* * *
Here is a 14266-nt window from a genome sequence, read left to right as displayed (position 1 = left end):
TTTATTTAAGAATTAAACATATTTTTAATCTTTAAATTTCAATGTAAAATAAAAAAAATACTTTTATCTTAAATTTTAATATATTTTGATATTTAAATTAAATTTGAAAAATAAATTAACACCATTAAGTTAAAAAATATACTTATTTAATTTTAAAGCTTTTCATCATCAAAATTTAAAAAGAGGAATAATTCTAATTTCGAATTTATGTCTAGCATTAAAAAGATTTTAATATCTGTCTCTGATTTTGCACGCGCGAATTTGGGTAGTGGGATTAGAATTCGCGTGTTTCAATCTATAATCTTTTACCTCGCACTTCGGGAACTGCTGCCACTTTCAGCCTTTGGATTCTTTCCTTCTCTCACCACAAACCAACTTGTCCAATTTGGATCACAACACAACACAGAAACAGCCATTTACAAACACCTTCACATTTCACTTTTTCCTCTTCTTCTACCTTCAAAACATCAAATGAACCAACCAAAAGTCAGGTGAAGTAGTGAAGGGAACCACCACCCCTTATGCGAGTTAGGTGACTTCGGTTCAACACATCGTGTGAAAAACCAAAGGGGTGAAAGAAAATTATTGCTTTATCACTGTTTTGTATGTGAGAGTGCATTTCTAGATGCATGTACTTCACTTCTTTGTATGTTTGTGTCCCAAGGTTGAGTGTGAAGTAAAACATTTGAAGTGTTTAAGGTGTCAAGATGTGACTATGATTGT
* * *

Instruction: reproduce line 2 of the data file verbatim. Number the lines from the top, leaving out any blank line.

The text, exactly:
TTTATTTAAGAATTAAACATATTTTTAATCTTTAAATTTCAATGTAAAATAAAAAAAATACTTTTATCTTAAATTTTAATATATTTTGATATTTAAATTAAATTTGAAAAATAAATTAACACCATTAAGTTAAAAAATATACTTATTTAATTTTAAAGCTTTTCATCATCAAAATTTAAAAAGAGGAATAATTCTAATTTCGAATTTATGTCTAGCATTAAAAAGATTTTAATATCTGTCTCTGATTTTGCACGCGCGAATTTGGGTAGTGGGATTAGAATTCGCGTGTTTCAATCTATAATCTTTTACCTCGCACTTCGGGAACTGCTGCCACTTTCAGCCTTTGGATTCTTTCCTTCTCTCACCACAAACCAACTTGTCCAATTTGGATCACAACACAACACAGAAACAGCCATTTACAAACACCTTCACATTTCACTTTTTCCTCTTCTTCTACCTTCAAAACATCAAATGAACCAACCAAAAGTCAGGTGAAGTAGTGAAGGGAACCACCACCCCTTATGCGAGTTAGGTGACTTCGGTTCAACACATCGTGTGAAAAACCAAAGGGGTGAAAGAAAATTATTGCTTTATCACTGTTTTGTATGTGAGAGTGCATTTCTAGATGCATGTACTTCACTTCTTTGTATGTTTGTGTCCCAAGGTTGAGTGTGAAGTAAAACATTTGAAGTGTTTAAGGTGTCAAGATGTGACTATGATTGT